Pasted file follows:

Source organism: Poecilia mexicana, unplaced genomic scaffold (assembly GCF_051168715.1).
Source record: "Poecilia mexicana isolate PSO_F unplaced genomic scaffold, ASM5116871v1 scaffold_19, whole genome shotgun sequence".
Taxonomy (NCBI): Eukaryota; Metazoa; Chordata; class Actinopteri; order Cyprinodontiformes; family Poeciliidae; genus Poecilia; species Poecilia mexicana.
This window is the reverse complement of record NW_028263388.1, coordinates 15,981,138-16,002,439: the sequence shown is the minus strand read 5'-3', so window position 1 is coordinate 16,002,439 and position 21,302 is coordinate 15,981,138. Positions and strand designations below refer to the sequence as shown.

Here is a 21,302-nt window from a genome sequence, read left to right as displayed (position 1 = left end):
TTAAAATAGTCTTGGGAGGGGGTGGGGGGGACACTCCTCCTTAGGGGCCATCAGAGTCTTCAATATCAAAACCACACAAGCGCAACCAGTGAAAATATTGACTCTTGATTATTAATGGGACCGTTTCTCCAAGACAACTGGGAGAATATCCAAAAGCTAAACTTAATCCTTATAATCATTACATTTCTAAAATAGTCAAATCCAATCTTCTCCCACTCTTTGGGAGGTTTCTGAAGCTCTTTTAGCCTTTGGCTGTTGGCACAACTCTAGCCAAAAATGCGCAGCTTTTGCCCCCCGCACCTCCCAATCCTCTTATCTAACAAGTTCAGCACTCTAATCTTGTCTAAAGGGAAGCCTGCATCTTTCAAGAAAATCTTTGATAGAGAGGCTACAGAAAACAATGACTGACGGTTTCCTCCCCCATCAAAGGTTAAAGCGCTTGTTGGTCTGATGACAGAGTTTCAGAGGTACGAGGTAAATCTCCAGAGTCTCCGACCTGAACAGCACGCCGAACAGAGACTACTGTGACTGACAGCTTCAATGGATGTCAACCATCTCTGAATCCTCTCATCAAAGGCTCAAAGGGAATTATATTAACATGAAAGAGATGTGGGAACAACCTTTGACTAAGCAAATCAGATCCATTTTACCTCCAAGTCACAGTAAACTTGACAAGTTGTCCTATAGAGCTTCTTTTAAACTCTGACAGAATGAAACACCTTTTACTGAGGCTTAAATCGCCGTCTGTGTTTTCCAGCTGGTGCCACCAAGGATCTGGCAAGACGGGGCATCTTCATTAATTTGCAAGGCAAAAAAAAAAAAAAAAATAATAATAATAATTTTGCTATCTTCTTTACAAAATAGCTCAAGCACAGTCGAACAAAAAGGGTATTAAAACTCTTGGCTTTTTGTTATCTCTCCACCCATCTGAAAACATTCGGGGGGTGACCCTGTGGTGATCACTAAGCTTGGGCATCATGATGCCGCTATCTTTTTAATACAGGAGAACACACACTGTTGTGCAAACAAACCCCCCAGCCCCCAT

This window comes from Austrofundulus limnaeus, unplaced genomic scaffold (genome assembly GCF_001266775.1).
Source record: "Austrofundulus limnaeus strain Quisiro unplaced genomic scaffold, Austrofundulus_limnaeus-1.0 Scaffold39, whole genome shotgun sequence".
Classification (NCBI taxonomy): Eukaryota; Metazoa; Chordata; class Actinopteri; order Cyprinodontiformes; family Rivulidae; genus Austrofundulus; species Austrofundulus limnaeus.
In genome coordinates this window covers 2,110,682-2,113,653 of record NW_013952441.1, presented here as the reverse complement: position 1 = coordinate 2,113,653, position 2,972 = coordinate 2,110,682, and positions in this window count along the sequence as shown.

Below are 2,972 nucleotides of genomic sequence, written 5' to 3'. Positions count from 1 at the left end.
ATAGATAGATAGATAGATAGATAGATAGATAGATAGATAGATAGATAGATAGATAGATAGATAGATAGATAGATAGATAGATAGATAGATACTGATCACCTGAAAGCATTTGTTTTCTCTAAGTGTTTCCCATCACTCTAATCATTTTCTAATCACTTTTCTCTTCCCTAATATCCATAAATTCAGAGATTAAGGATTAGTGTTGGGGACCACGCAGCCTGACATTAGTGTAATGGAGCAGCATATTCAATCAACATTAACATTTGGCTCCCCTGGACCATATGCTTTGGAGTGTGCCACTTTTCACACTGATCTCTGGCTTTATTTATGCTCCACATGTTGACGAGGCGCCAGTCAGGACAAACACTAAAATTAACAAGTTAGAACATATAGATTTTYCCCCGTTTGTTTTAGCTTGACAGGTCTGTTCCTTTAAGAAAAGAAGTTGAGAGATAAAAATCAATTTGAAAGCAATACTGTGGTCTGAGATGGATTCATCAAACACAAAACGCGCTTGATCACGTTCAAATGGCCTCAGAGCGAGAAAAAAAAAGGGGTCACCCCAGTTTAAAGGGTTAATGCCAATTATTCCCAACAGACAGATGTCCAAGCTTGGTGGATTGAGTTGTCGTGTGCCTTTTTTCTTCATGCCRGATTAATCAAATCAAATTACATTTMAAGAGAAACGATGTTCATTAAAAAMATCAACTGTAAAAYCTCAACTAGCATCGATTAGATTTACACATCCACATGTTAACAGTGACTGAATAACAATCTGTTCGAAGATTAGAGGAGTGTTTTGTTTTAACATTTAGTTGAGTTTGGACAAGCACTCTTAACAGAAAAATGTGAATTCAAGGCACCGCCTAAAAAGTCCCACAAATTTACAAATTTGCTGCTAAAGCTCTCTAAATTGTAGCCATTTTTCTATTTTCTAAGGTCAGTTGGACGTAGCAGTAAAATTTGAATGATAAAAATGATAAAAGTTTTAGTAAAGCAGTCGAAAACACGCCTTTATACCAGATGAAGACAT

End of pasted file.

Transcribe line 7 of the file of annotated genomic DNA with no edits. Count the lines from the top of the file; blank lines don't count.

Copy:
This window comes from Austrofundulus limnaeus, unplaced genomic scaffold (genome assembly GCF_001266775.1).